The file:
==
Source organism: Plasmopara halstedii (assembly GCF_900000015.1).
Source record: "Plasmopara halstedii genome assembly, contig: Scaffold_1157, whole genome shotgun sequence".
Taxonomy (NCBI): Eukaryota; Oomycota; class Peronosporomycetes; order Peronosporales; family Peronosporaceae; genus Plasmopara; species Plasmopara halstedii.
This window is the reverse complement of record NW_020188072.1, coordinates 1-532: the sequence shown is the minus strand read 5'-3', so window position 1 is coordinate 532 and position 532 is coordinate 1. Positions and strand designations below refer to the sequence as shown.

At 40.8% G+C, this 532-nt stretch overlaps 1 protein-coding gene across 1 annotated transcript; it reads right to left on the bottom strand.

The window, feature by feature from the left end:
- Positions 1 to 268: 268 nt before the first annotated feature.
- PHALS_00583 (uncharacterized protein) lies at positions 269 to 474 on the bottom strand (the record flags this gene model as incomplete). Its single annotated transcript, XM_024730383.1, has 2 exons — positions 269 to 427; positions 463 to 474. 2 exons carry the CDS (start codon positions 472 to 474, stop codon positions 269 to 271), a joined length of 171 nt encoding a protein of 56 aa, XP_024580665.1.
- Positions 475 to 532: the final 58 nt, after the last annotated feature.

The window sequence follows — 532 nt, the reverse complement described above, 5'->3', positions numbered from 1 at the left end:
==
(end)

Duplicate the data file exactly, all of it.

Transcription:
Source organism: Plasmopara halstedii (assembly GCF_900000015.1).
Source record: "Plasmopara halstedii genome assembly, contig: Scaffold_1157, whole genome shotgun sequence".
Taxonomy (NCBI): Eukaryota; Oomycota; class Peronosporomycetes; order Peronosporales; family Peronosporaceae; genus Plasmopara; species Plasmopara halstedii.
This window is the reverse complement of record NW_020188072.1, coordinates 1-532: the sequence shown is the minus strand read 5'-3', so window position 1 is coordinate 532 and position 532 is coordinate 1. Positions and strand designations below refer to the sequence as shown.

At 40.8% G+C, this 532-nt stretch overlaps 1 protein-coding gene across 1 annotated transcript; it reads right to left on the bottom strand.

The window, feature by feature from the left end:
- Positions 1 to 268: 268 nt before the first annotated feature.
- PHALS_00583 (uncharacterized protein) lies at positions 269 to 474 on the bottom strand (the record flags this gene model as incomplete). Its single annotated transcript, XM_024730383.1, has 2 exons — positions 269 to 427; positions 463 to 474. 2 exons carry the CDS (start codon positions 472 to 474, stop codon positions 269 to 271), a joined length of 171 nt encoding a protein of 56 aa, XP_024580665.1.
- Positions 475 to 532: the final 58 nt, after the last annotated feature.

The window sequence follows — 532 nt, the reverse complement described above, 5'->3', positions numbered from 1 at the left end: